The cascade model is considered "pessimistic" because if earthquakes all start out the same, there is little hope that early information from earthquakes would be of any use. In contrast, Allen's view offers hope for early warning systems because valuable information may be encoded in the first moments of an earthquake, said Tom Jordan, a seismologist at the University of Southern California and director of the Southern California Earthquake Center.
"When it's a small fraction of what it's going to be, it's already played its cards and said, 'I'm going to be big,'" Jordan said. "That offers hope."
Bill Ellsworth, a geophysicist and former chief scientist at the United States Geological Survey in Menlo Park published a controversial paper in 1995 suggesting that weak, irregular rumblings generated in the very first seconds of an earthquake might provide information about the size of a quake to come.
He said the work being published today is encouraging, but thinks making meaningful predictions for early warning will take a lot more data, and close-up observations of quakes as they occur. That information may start to come from a hole drilled directly into the San Andreas Fault in the earthquake-prone town of Parkfield in central California, where the USGS has an intensive monitoring program, Ellsworth said.
"We have to get inside the earthquake to see what makes it tick," he said.
In southern California, early warning systems would be useful for large quakes generated on the San Andreas Fault some distance from population centers. The information would not be as useful on the many faults that criss-cross the Los Angeles basin near the surface and densely populated areas. "Unfortunately, the reality is the damage is going to be in the epicentral region, where the earthquake begins, and there you don't have any warning," Ellsworth said.
Much simpler early warning systems are already in place in Japan, where the detection of ground shaking slows and stops bullet trains to decrease the risk of derailments. Taiwan, Turkey and Mexico City also have simple early warning systems, based on the detection of distant shaking that are working well, seismologists said.
Simple P-wave detectors are in place in some California fire stations; in some cases, they are rigged to automatically open firehouse doors when shaking occurs so jammed doors do not trap trucks inside.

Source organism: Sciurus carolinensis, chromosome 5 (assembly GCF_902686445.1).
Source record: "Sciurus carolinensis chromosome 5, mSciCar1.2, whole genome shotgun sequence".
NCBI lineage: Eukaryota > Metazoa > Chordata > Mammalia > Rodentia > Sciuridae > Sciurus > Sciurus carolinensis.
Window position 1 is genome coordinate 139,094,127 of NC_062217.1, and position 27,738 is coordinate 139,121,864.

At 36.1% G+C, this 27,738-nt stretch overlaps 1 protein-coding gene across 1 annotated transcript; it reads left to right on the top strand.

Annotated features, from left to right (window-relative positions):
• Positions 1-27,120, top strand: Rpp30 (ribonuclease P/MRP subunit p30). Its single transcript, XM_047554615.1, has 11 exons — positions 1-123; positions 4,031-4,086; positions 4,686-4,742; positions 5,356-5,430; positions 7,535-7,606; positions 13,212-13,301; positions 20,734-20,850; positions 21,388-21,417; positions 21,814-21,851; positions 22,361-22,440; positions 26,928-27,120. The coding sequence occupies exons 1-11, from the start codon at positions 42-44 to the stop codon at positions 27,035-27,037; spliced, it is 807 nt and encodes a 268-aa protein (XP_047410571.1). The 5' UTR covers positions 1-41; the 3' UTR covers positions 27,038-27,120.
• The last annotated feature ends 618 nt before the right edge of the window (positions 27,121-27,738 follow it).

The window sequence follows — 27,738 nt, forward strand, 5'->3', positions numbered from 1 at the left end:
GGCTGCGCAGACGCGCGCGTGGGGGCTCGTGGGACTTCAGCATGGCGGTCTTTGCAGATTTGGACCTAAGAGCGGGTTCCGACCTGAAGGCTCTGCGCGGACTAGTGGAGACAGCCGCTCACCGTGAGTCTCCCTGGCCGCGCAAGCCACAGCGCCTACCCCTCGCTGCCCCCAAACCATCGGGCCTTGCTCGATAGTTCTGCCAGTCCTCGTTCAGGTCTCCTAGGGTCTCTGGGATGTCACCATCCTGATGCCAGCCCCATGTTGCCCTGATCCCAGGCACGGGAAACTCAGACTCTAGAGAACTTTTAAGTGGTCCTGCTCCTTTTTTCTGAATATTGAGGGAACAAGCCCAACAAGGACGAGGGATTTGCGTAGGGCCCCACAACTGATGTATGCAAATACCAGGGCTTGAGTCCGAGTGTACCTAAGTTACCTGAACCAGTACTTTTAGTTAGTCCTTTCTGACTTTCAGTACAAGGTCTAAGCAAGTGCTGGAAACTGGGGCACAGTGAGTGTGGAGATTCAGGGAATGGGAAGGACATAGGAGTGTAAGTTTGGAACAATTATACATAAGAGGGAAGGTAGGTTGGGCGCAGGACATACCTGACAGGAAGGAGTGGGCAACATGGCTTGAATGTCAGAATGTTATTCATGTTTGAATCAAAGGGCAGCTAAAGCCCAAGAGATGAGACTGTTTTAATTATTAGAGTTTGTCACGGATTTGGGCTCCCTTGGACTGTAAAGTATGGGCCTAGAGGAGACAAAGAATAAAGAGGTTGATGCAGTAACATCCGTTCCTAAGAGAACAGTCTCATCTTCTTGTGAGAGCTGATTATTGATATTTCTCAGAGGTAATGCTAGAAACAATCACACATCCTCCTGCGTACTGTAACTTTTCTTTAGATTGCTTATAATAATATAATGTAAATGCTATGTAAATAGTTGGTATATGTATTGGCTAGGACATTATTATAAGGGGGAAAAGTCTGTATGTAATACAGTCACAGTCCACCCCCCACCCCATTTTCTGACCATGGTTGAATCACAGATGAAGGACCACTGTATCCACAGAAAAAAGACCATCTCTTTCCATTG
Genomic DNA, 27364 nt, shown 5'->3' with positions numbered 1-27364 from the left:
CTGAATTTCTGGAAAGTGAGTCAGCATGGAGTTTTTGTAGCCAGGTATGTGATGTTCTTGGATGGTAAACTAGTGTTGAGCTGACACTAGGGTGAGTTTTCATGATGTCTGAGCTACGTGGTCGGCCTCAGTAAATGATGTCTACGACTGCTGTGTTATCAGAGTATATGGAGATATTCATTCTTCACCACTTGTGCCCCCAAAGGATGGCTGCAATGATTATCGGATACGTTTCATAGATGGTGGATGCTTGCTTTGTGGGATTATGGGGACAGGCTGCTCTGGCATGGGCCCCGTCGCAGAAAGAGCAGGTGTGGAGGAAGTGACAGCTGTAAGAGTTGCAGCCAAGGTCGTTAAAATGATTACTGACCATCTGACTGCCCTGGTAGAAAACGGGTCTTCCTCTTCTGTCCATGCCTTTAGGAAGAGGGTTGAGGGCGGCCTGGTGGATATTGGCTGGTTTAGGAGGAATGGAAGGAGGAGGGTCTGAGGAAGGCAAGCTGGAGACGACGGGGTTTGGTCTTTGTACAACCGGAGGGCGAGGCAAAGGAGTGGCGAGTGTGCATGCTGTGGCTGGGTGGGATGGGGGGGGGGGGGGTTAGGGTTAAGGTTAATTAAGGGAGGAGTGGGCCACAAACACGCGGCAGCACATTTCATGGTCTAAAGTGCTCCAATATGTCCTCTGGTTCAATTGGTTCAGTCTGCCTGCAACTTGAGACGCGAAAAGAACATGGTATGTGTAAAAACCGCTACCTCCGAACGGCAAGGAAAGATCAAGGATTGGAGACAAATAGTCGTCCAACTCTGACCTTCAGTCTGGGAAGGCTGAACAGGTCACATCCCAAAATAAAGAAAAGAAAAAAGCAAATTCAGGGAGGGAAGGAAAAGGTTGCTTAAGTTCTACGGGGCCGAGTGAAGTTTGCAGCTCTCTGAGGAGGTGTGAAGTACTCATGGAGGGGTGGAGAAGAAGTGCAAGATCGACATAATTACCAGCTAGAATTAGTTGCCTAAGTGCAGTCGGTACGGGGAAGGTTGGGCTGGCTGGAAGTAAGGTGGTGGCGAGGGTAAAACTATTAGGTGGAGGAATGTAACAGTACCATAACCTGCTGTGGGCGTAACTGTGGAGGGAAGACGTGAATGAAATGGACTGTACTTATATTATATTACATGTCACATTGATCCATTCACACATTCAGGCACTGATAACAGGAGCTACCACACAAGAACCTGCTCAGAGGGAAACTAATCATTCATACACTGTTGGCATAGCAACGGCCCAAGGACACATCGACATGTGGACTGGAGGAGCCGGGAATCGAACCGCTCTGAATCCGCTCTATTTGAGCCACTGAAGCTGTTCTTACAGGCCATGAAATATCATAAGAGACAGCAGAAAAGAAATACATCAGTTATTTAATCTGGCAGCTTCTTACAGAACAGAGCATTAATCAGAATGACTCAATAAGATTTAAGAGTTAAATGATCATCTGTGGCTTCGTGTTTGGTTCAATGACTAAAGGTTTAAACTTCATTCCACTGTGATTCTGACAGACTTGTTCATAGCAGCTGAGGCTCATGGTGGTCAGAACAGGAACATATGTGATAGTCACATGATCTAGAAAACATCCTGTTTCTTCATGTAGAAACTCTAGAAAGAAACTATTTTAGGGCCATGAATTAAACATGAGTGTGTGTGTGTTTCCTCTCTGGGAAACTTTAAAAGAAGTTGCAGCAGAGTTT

Allen is currently testing a system he calls ElarmS to create early warning maps. Jones said her USGS office is taking early steps to test if any early information from quakes could provide rapid warning without generating an unacceptable level of false alarms. Both scientists foresee the future possibility of having early warnings go to sirens at schools, personal computers or cell phones.
There are currently no plans for a statewide or regional early warning system, said Eric Lamoureaux, a spokesman for the Governor's Office of Emergency Services. "It's something that's really in its infancy and needs a lot more research from the scientific community," he said.
James Goltz, who is with the earthquake and tsunami program of the Governor's Office of Emergency Services, said emergency managers are interested in an early warning system, but only if it is accurate, reliable and can enhance public safety — a goal he estimates is still several years away. "At this point, it's essentially in research development, not something that's ready for deployment."
Jones of the USGS said any early warning system would require funding to improve the region's existing network of seismic sensors and pay for phone lines required to send out constant streams of monitoring data.
Such an investment would be worthwhile, she said, even before scientists work out the details of how best to use any scant early information from quakes to provide warnings. The existing network of sensors, called the Southern California Seismic Network, provides nearly instant information to help first responders reach earthquake victims and yields data that engineers can use in improving building design. Upgrading the network would improve that capability and prepare the network for use in some future early warning system — one that seismologists agree is long overdue.
"It's frankly appalling to me," Jordan said, "how far behind this country is in developing early warning systems."